On the Job!
The STS-107 mission was dedicated to research in physical, life, and space sciences, conducted in approximately 80 separate experiments. The seven astronauts worked 24 hours a day, in two alternating shifts.
In January of 2003, the Space Shuttle Columbia was launched for what would be its final journey into space. Columbia, the oldest shuttle in the orbiter fleet, was on its 28th mission when it sustained damage shortly after launch. The extent of the damage was not fully realized until Columbia broke apart while trying to re-enter Earth's atmosphere prior to landing on February 1, 2003. All astronauts aboard the shuttle died in what was the worst space-related accident since the Space Shuttle Challenger exploded on take-off in 1986.
Columbia lifted off from Kennedy Space Center at 10:39 EST on January 16, 2003. The shuttle was carrying seven astronauts: Colonel Rick Husband, Commander William McCool, Lt. Colonel Michael Anderson, Captain David Brown, Commander Laurel Clark, Dr. Kalpana Chawla, and Israeli Colonel Ilan Ramon. Over the course of the sixteen day space flight, the astronauts successfully conducted multiple science experiments.
The problem with the flight began 81.7 seconds after launch when insulation broke off the external fuel tank, hitting Columbia. At the time of the incident, Columbia was traveling at speeds over 2649 kilometers per hour and was over 20,000 meters high. Due to the shuttle's altitude when the incident occurred, no one on Earth or the shuttle was aware of the severity of the damage to Columbia. The insulation struck the shuttle on the front edge of the left wing. The damage was so severe that the Thermal Protection System on Columbia's underside was no longer intact. This allowed superheated air in excess of 2800 degrees C to enter the wing during re-entry into Earth's atmosphere at a height of 129,000 meters. The superheated air circulated within the wing, melting its aluminum structure. The wing weakened causing a loss of control. Columbia began breaking apart as it passed over California on its way to a landing in Florida. The shuttle continued dropping parts as it traversed the southwestern United States. Over Texas, the orbiter began to fall out of control at 16,000 kilometers per hour, scattering debris over Texas and Louisiana. The accident was so catastrophic that none of the astronauts on board could, or did, survive the loss of the orbiter.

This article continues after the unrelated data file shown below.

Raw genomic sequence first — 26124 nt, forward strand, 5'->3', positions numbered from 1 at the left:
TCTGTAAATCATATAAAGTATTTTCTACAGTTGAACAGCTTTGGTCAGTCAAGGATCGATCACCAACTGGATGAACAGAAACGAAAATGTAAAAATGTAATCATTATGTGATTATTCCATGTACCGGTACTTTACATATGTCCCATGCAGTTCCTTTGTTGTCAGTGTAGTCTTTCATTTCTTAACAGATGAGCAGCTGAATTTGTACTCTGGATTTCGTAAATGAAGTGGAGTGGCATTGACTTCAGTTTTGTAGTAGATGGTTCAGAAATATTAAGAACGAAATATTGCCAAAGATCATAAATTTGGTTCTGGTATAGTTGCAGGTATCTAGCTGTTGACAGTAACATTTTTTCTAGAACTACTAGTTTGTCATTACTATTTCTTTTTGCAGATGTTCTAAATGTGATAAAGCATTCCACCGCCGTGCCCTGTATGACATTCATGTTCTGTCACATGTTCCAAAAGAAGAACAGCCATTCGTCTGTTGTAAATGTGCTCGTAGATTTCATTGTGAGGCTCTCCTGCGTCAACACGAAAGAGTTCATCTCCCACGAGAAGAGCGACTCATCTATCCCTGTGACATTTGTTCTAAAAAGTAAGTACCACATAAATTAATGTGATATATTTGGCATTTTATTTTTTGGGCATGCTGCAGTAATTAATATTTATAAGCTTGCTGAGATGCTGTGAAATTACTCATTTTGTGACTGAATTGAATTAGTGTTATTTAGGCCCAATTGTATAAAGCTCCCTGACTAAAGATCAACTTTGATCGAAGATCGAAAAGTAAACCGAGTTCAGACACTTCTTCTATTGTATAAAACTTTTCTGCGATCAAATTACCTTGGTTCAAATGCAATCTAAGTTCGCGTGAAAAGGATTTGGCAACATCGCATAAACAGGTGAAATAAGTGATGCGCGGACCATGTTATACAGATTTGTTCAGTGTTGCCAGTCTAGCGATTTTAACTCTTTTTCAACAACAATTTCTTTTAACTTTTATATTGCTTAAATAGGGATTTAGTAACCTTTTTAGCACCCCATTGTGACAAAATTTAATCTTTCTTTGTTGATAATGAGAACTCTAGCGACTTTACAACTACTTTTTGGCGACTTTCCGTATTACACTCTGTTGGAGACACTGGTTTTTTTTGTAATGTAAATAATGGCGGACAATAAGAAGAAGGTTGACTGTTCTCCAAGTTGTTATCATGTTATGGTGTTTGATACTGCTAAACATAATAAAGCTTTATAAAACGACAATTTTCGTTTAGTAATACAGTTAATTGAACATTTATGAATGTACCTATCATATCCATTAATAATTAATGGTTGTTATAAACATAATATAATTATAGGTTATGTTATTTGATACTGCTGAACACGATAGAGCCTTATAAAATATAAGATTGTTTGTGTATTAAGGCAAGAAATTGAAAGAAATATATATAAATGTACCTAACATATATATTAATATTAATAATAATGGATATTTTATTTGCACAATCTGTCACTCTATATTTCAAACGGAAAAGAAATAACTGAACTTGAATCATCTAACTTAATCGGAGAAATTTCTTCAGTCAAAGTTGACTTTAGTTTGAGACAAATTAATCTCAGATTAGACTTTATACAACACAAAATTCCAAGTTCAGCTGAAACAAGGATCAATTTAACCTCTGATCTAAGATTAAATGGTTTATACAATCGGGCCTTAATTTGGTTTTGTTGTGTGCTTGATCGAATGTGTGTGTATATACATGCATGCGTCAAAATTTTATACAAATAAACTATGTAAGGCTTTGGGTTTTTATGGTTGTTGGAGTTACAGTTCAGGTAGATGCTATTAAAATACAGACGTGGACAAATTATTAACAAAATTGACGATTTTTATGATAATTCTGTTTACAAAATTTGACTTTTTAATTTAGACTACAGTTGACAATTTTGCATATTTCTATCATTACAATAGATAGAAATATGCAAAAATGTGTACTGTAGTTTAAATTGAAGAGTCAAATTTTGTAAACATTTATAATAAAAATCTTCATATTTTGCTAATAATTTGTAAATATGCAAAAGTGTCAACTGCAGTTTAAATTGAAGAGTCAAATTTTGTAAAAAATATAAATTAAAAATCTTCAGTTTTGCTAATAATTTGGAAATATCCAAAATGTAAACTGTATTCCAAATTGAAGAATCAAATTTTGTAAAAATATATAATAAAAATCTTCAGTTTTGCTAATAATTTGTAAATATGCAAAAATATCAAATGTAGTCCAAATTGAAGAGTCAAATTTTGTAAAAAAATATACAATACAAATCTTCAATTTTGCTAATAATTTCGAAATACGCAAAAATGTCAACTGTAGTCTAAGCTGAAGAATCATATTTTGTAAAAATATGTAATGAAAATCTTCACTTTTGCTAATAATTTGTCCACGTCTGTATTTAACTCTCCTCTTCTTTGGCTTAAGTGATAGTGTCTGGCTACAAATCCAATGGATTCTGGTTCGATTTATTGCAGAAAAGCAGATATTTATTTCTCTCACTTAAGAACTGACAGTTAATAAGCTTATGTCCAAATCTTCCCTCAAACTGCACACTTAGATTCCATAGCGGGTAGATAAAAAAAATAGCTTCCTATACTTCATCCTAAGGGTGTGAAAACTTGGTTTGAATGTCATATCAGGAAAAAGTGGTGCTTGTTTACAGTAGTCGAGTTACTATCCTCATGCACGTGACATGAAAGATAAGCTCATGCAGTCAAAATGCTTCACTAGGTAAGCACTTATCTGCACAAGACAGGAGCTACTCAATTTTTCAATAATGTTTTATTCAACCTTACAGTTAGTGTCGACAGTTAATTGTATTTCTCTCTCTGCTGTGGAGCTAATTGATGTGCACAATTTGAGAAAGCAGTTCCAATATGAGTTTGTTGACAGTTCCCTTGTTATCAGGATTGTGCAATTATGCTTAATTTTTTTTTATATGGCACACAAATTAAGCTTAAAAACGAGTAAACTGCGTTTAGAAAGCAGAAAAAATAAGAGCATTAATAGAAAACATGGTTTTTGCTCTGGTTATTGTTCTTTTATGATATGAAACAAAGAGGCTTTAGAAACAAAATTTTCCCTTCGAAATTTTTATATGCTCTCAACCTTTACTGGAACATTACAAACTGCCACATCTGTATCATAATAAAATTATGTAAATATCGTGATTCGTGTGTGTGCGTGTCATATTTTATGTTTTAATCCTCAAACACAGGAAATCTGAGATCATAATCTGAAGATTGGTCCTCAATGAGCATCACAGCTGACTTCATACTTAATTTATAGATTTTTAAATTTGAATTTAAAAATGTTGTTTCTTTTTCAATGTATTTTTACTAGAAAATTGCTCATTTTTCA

A QuestionWhat caused the Space Shuttle Columbia to break up during re-entry?
Did you know?
|Show me the Level 1 version of this page.|
The StarChild site is a service of the High Energy Astrophysics Science Archive Research Center (HEASARC), Dr. Alan Smale (Director), within the Astrophysics Science Division (ASD) at NASA/ GSFC.
StarChild Authors: The StarChild Team
StarChild Graphics & Music: Acknowledgments
StarChild Project Leader: Dr. Laura A. Whitlock
Responsible NASA Official: